John Milton's Paradise Lost Essay

John Milton's Paradise Lost Essay

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John Milton's Paradise Lost

Freedom (free will) is the absence of imposed behavior.
Individual freedom is obviously attractive, but when there is real
freedom of choice, the wrong choice is the one that is made - such as
the choice made by Satan who although he can be admired for his having
dared to rebel against the norm, is not heroic for having chosen to
plot against God. Free will was given to man in order to be able to
choose the faith since in the absence of free will, there is no way to
test faith. The more tested we are, the closer we are to God although
whether we truly exercise free will is questionable since perhaps it
is simply enforced via the threat of punishment upon transgression. In
any event, despite the sanctions, man continues to disobey.

Paradise Lost begins in medias res, i.e. in the middle of the action
and from line 1, the association is made to the consequences of
sinning (disobedience). Such is the responsibility of free will. The
motivation to sin is the associated pleasure of fulfilling individual
desires. Disobedience leads directly to punishment. It is important to
note however that there is no fulfilment with transgression since the
feelings associated with this fulfilment disappear before they can
even be apprehended while the punishment lasts. Milton surely knew all
about since as a puritan, he was a great believer of penance. It was
also believed by Protestants at the time that without deprivation
during life, there was no ascent to Heaven upon death.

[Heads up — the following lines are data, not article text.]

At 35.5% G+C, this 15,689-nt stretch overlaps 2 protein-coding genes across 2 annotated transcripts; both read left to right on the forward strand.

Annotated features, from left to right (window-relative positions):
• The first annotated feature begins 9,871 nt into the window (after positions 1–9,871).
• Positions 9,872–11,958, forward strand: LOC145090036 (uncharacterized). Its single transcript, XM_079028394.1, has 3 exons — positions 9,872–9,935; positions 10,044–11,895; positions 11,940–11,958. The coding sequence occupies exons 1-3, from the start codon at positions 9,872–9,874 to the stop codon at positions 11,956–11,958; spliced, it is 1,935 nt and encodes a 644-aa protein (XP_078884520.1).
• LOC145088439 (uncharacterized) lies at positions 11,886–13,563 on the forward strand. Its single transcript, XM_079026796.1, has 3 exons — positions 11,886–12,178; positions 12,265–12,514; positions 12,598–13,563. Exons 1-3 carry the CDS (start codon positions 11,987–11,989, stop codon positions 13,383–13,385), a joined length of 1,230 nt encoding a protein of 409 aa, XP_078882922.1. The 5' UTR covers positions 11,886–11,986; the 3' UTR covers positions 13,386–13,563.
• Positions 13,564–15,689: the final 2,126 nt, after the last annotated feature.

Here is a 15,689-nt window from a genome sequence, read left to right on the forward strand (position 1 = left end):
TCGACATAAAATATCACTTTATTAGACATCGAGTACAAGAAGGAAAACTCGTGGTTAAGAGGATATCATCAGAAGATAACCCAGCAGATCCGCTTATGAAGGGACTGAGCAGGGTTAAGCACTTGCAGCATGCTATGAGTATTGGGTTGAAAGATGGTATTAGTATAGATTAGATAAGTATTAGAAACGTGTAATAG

Satan's flaw in one word was pride. For any true protestant, this is a
terrible sin since any achievement is directly attributable to God and
not to the man in question. Milton identifies pride as the cardinal
sin b...

... middle of paper ... throughout
Paradise Lost that this simple equation might work : since God is good
and Charles II can be compared to God then logically it can be
deducted that he is also good. Conversely, in the poem, we arrive at
the conclusion that Satan is bad and this time, since milton compares
cromwell to Satan then it would seem logical to deduce that cromwell
is also bad. However, this equation does not hold up to close
inspection and in this way, it is evident that in fact, this is a test
since we should properly analyse the facts and not simply accept
things at face value because they seem right. He encourages us to make
our own investiations and make informed, knowledgable decisions.
Consequently, it cannot be simply stated that all monarchs are good
since such sweeping statements are false and it is primordial to
properly examine each separate individual.

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